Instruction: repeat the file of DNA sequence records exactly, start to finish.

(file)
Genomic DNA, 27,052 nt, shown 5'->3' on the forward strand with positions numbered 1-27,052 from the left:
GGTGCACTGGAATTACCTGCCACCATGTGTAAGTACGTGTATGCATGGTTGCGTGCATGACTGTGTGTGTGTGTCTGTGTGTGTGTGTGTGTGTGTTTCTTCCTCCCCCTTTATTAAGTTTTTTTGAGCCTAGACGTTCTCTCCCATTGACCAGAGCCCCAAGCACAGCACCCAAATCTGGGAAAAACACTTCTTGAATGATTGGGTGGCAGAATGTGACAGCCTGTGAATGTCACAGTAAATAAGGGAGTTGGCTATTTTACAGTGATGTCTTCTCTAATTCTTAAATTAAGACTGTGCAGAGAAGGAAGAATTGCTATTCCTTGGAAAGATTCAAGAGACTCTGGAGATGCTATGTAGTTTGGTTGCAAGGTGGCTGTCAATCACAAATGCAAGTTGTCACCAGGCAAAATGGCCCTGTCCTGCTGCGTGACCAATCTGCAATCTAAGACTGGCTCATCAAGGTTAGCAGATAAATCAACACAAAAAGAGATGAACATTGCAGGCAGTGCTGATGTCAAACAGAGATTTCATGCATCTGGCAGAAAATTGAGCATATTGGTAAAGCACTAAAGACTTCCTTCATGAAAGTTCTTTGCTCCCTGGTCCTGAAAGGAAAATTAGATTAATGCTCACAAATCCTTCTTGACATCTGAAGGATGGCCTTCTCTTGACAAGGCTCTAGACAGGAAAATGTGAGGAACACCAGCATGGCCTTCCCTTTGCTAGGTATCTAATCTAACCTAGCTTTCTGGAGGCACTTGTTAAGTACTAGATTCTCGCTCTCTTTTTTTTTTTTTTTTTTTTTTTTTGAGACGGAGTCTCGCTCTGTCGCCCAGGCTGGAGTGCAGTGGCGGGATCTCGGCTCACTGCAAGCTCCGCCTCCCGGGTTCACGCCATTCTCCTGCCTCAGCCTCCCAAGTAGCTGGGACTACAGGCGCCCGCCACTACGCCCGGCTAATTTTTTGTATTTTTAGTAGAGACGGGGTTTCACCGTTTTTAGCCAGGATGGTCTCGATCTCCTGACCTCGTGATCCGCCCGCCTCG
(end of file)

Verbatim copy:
Genomic DNA, 27,052 nt, shown 5'->3' on the forward strand with positions numbered 1-27,052 from the left:
GGTGCACTGGAATTACCTGCCACCATGTGTAAGTACGTGTATGCATGGTTGCGTGCATGACTGTGTGTGTGTGTCTGTGTGTGTGTGTGTGTGTGTTTCTTCCTCCCCCTTTATTAAGTTTTTTTGAGCCTAGACGTTCTCTCCCATTGACCAGAGCCCCAAGCACAGCACCCAAATCTGGGAAAAACACTTCTTGAATGATTGGGTGGCAGAATGTGACAGCCTGTGAATGTCACAGTAAATAAGGGAGTTGGCTATTTTACAGTGATGTCTTCTCTAATTCTTAAATTAAGACTGTGCAGAGAAGGAAGAATTGCTATTCCTTGGAAAGATTCAAGAGACTCTGGAGATGCTATGTAGTTTGGTTGCAAGGTGGCTGTCAATCACAAATGCAAGTTGTCACCAGGCAAAATGGCCCTGTCCTGCTGCGTGACCAATCTGCAATCTAAGACTGGCTCATCAAGGTTAGCAGATAAATCAACACAAAAAGAGATGAACATTGCAGGCAGTGCTGATGTCAAACAGAGATTTCATGCATCTGGCAGAAAATTGAGCATATTGGTAAAGCACTAAAGACTTCCTTCATGAAAGTTCTTTGCTCCCTGGTCCTGAAAGGAAAATTAGATTAATGCTCACAAATCCTTCTTGACATCTGAAGGATGGCCTTCTCTTGACAAGGCTCTAGACAGGAAAATGTGAGGAACACCAGCATGGCCTTCCCTTTGCTAGGTATCTAATCTAACCTAGCTTTCTGGAGGCACTTGTTAAGTACTAGATTCTCGCTCTCTTTTTTTTTTTTTTTTTTTTTTTTTGAGACGGAGTCTCGCTCTGTCGCCCAGGCTGGAGTGCAGTGGCGGGATCTCGGCTCACTGCAAGCTCCGCCTCCCGGGTTCACGCCATTCTCCTGCCTCAGCCTCCCAAGTAGCTGGGACTACAGGCGCCCGCCACTACGCCCGGCTAATTTTTTGTATTTTTAGTAGAGACGGGGTTTCACCGTTTTTAGCCAGGATGGTCTCGATCTCCTGACCTCGTGATCCGCCCGCCTCG